T Nation

Tendon Strength


#1

Hey guys

What do u guys recommend doing to strengthen your tendons?

Thanks alot

Tom


#2

...lifting weights?


#3

yes, lifting weights. I tore a couple near my hamstring during the season, once it fully healed I started light with isolation work, then heavy with isolation work, then light with compound work, to heavy.

If your not just getting over an injury, I suggest training as usual, but make sure your including one or two extra iso lifts for the area your trying to strengthen. and stretch..!


#4

High reps strengthen connective tissue.


#5

any reps strengthen connective tissue...


#6

My question wasnt too specific.

Here is a more specific question.

What is the best way to prepare tendons for heavier lifting and for power movements so injury can be prevented.

Thanks


#7

Tendons have limited blood supply and are probably best strengthend thru ultra-high reps.


#8

Higher-rep training is generally recommended (and works for the most part) but the best way (from a performance standpoint) to stimulate connective tissue is ballistic or "jerk" training. Think doing what everyone always told you not to do when starting a deadlift, but on purpose, without moving the weight off the floor, and under control.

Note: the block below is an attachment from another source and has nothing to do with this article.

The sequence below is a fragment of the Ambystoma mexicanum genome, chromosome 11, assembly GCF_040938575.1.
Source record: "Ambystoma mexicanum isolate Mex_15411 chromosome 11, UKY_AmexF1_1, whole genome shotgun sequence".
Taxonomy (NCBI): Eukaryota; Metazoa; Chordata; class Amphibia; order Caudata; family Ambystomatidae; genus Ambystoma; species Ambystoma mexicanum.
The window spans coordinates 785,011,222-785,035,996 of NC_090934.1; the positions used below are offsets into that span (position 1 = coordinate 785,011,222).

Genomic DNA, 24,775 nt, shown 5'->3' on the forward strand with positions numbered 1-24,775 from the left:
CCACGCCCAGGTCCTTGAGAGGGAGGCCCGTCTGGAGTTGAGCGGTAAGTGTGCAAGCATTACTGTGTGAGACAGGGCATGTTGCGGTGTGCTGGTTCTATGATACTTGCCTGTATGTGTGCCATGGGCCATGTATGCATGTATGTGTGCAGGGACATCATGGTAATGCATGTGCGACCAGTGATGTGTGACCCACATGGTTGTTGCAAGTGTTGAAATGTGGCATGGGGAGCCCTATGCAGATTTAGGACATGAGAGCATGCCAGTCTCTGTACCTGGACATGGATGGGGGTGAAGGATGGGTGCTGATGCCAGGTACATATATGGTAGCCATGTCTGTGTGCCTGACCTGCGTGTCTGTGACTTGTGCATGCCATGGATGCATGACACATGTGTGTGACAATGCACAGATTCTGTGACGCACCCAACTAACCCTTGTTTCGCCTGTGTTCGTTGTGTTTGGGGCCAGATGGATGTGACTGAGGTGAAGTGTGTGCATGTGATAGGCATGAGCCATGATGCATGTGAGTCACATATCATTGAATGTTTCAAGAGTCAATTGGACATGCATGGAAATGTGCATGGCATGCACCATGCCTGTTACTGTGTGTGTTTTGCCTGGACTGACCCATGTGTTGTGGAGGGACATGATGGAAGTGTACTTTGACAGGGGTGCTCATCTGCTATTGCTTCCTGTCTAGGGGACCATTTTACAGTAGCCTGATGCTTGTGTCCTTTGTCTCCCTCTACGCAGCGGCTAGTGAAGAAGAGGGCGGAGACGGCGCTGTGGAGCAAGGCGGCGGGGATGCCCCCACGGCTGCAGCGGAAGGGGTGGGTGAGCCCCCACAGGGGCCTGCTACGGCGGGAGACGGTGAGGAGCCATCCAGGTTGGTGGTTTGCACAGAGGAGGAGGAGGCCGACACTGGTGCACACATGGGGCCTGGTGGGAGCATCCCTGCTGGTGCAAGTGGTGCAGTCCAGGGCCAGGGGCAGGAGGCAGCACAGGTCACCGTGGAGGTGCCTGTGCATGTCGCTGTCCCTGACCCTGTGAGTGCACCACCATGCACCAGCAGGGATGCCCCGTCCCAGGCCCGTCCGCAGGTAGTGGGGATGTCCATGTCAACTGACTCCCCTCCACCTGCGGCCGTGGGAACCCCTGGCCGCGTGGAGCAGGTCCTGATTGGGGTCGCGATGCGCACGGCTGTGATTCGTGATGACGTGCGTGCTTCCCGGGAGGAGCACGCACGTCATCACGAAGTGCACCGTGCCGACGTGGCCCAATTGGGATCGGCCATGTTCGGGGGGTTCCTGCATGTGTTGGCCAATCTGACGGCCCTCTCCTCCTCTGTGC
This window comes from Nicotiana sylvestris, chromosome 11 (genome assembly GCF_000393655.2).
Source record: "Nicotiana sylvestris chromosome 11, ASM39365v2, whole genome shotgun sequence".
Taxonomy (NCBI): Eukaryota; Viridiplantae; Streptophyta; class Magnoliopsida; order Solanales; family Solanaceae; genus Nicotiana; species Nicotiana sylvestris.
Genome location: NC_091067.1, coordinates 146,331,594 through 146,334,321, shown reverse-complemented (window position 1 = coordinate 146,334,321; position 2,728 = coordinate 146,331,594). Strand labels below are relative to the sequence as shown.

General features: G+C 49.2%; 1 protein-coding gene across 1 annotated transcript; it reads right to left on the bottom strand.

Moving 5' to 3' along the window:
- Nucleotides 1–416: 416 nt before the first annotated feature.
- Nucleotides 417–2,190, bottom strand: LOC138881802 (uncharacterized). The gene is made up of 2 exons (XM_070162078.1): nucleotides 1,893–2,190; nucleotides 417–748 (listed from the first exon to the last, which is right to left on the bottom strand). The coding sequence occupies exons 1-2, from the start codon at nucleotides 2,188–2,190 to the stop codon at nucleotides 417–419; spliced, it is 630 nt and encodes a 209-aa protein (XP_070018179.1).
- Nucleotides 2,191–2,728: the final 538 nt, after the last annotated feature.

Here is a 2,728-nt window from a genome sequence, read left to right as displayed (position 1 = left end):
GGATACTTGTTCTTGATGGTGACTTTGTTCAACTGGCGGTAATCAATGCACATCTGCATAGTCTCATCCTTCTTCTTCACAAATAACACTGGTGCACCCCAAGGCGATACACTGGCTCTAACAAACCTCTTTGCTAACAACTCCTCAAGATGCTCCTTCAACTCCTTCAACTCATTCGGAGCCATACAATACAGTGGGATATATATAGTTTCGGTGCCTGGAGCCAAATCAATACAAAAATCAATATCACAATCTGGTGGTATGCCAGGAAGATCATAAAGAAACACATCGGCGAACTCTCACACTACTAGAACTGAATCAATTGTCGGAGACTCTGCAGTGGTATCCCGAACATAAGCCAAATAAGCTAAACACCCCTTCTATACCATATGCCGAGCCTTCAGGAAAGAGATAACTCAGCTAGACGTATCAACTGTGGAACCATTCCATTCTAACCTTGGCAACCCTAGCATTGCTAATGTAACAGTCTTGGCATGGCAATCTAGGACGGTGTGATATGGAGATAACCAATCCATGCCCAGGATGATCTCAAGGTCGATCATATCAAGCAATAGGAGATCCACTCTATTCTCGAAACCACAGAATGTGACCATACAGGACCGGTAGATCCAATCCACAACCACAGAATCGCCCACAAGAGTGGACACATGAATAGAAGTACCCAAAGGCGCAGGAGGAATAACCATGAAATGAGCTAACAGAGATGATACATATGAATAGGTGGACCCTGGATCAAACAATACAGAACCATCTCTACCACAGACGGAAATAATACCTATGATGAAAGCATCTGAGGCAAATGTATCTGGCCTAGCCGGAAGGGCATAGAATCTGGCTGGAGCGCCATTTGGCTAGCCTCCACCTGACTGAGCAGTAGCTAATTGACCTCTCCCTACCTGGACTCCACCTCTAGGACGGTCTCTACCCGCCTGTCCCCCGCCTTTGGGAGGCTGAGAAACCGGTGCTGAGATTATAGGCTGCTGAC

I'd only do that if you're extremely experienced though. You really have to understand how your body's moving.

-Dan


#9

You're better off just approaching the heavy weights and power movements gradually rather than trying to run a ct specific program first.


#10

It will take 10-12 weeks of lifting in a bodybuilding method of 10-15 (rough estimation) repetitions (not to extreme failure) for tendon adaptation at the osseotendinous/musculotendinous junctions to occur. Take this slowly and don't go too hard (no ego lifting). I have learned from many personal mistakes that it is of the utmost importance to take things slowly. Benefit from my injuries by avoiding potential ones for yourself.


#11

I mistakenly implied that those reps. have to be restricted to those ranges. One may exceed those without possible repercussion. However, it is the jumping in to weight lifting after a long lay off using heavier weights and lower reps that generally gets people in trouble.

Along those lines, training at 90% of a 25 rep max could potentially cause tendon damage in those unaccustomed to that stress due to the stress on the tissues that could potentially cause minute tears (the larger detrimental kinds, not the microscopic adaptation kinds)

Once again, all I am trying to say is that you need to take it easy and try to slowly allow your body to adapt to a new degree of tendon stress.